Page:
Mr. Mackey gave the key a final twist in the lock. After a long day at work in the soda shop, he was ready to go home. He tucked the pint of ice cream he was carrying under his arm more securely. His wife had made her delicious home-baked apple pie and had asked for the extra creamy vanilla-bean-flavored ice cream for the crowning touch. Mr. Mackey was only too happy to oblige. His wife’s apple pie was one of his life’s greatest pleasures.
The night air stung his cheeks, but Mr. Mackey wrapped his scarf tight around his neck and started his trek home. Fall evenings had become chilly this month, but it was not yet cold enough for snow. Good thing too, with the storms around the area, Mr. Mackey thought. It would not be pleasant to have rain storms turn into blizzards. It would interfere with his walk home, and he enjoyed using the stroll to unwind after his workday.
As he made his way down the street, he noticed that the light on the corner was out, and that a figure waited under it. Strange, thought Mr. Mackey, no bus stops there. He made out someone tall, but not much else.
“Hello, Sir,” the figure said, as Mr. Mackey approached. It was a man who spoke, but he made no move to come into the lighter section of the street where Mr. Mackey could see him better.
“Good evening,” Mr. Mackey replied. “It’s gotten a bit chilly out, hasn’t it?” He squinted to see if he recognized the man, but the shadows hid him.
“It has,” the stranger agreed. “You all seem to be having an unusual fall out here.”
“I suspect it has to do with the storms in the area,” Mr. Mackey said. “I suppose you’ve heard of them?”
“Yes, they are quite the news nowadays, aren’t they? They don’t seem to be affecting this town, though.”
“I guess we’re having a bit of luck,” Mr. Mackey said. “I take it you’re not from around here, then?”
“No,” the stranger said, “I’m not. I found myself here by accident.”
“This town, it slides under the radar, don’t you think?” The stranger’s tone was conversational, but there was something else to it that made Mr. Mackey feel like the stranger was not really having a conversation at all.
“It’s almost too easy to miss,” the stranger continued. “It slips out from under you unless you really want to find it.”
“I’m not sure I know what you’re talking about,” Mr. Mackey said.
“No, I don’t believe you do.” The man took one step towards him. Mr. Mackey did not want to be impolite, but he instinctively took a step back.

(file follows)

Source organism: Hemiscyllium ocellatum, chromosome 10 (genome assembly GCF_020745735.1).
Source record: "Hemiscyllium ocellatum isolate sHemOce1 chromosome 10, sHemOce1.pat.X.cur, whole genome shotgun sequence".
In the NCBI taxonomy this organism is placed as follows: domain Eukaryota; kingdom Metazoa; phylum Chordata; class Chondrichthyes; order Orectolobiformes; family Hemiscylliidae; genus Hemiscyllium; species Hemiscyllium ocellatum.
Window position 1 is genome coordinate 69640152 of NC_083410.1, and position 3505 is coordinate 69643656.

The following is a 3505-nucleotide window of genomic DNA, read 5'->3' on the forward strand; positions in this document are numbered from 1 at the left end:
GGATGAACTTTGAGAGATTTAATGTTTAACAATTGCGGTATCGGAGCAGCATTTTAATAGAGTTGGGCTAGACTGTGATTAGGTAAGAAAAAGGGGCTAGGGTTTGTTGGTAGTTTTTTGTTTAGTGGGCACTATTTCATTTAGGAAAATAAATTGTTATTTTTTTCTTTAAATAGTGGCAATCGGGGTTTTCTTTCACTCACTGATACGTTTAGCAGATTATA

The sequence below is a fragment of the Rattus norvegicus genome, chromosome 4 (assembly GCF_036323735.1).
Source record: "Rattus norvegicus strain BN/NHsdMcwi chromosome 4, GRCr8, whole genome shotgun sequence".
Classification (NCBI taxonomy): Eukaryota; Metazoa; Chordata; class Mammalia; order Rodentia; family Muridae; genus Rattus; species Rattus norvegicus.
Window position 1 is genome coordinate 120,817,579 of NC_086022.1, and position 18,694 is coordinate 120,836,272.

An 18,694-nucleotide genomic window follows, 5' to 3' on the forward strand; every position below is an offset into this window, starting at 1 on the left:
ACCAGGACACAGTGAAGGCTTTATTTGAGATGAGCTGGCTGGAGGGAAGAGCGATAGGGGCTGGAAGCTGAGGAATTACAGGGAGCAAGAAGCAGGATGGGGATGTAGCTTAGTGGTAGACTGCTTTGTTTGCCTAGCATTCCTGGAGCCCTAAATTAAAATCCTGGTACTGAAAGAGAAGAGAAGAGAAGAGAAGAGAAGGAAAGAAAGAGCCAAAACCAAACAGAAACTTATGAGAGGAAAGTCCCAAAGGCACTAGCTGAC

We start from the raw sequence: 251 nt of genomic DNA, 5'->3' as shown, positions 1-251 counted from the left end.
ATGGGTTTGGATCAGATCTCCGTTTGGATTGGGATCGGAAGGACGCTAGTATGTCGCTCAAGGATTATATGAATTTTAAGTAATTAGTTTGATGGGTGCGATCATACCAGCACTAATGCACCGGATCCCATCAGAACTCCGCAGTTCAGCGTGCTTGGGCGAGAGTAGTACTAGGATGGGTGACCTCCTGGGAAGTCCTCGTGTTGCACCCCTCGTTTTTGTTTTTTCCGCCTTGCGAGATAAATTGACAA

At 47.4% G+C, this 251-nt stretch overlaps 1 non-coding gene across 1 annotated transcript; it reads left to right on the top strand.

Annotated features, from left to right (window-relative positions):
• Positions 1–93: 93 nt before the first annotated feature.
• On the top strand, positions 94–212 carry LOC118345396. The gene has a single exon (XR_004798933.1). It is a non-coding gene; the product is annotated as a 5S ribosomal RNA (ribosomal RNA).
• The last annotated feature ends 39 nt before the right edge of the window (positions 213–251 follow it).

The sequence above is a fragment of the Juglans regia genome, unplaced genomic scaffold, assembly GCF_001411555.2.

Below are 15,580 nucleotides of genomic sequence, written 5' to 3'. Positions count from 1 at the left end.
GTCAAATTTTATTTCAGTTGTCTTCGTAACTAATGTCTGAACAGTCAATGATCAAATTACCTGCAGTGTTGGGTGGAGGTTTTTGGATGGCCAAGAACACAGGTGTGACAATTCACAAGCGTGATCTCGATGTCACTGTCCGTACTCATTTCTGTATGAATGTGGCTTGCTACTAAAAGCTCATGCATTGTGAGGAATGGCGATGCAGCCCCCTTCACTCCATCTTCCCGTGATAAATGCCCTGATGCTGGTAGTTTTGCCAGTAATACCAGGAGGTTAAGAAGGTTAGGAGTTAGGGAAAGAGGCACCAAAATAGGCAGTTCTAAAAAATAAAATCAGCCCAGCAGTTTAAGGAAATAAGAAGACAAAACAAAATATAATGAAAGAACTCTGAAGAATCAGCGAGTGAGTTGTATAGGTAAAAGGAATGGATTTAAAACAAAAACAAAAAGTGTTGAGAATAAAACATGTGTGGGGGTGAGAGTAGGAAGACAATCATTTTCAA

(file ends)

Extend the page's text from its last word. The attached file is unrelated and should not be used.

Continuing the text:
“I’ve noticed that about the people who live here as well,” the stranger continued. “There’s something about you all that I, literally, cannot wrap my mind around. I should be able to read you, see everything about you, but,” the man made a motion with his hands as if he was grasping at empty air, “you all seem just beyond my grasp.”
A cold that was not a part of the fall air filled Mr. Mackey. He glanced around, but the street was empty. He had stayed at the soda shop later than usual, and everyone else had gone home.
“If you’ll excuse me, I should be getting home now.” Mr. Mackey backed away from the man.
“Have I made you uncomfortable?” the stranger asked. “I apologize. I just didn’t expect to encounter such a puzzle here.”
“What are you looking for?” Mr. Mackey asked.
The man paused. As the silence stretched, Mr. Mackey wondered if he should take the opportunity to hurry on home. But then a strange feeling stole into him. It was like fingers tickling along his skin, ruffling through his hair and burrowing into his head.
The ice cream he was holding dropped to the ground. He tried to move, but his limbs would not listen.
“You know,” the man said softly, “I am actually not too sure you can help me. I don’t think you know anything about what I am looking for. And yet there is something about you…it’s maddening!”
The man’s head moved then, as if he noticed something on Mr. Mackey. He took another step towards him, but not enough to pull him out of the shadows.
“Your scarf,” he mused. “There’s something about your scarf. Where did you get it?”
“One of our local stores.” If Mr. Mackey could have moved his limbs, they would have shaken from fright.
“Does everyone shop there?”
“Yes, pretty much.”
Again the man was silent.
“I’d like to leave, please,” Mr. Mackey pleaded.
“Who owns this store?” the man asked.
Mr. Mackey hesitated. What if this man tried to visit Janet Stone? He could not send him to her.
The man stepped closer. Mr. Mackey stood captive.
“No answer for me? What’s the name of the store?”
Mr. Mackey did not answer. Heaven help me, he thought.
The man sighed. “This makes it hard. It should have been easy to come in here and find out what I needed, but now I’m going to have to do some more work, and not all of it pleasant. Now,” the man said, his voice growing hard, “I’m going to give you a chance to tell me what I need to know, before I start moving on to other methods. From which store did you buy the scarf, and who is the owner?”
Mr. Mackey closed his eyes. His heart sank. He sent a silent apology to his wife for not making it home with her ice cream. His eyes opened in time to see a hand reach for his scarf. He heard a roaring snap, and a bright light blinded him. He opened his mouth to scream, but then the world went black.
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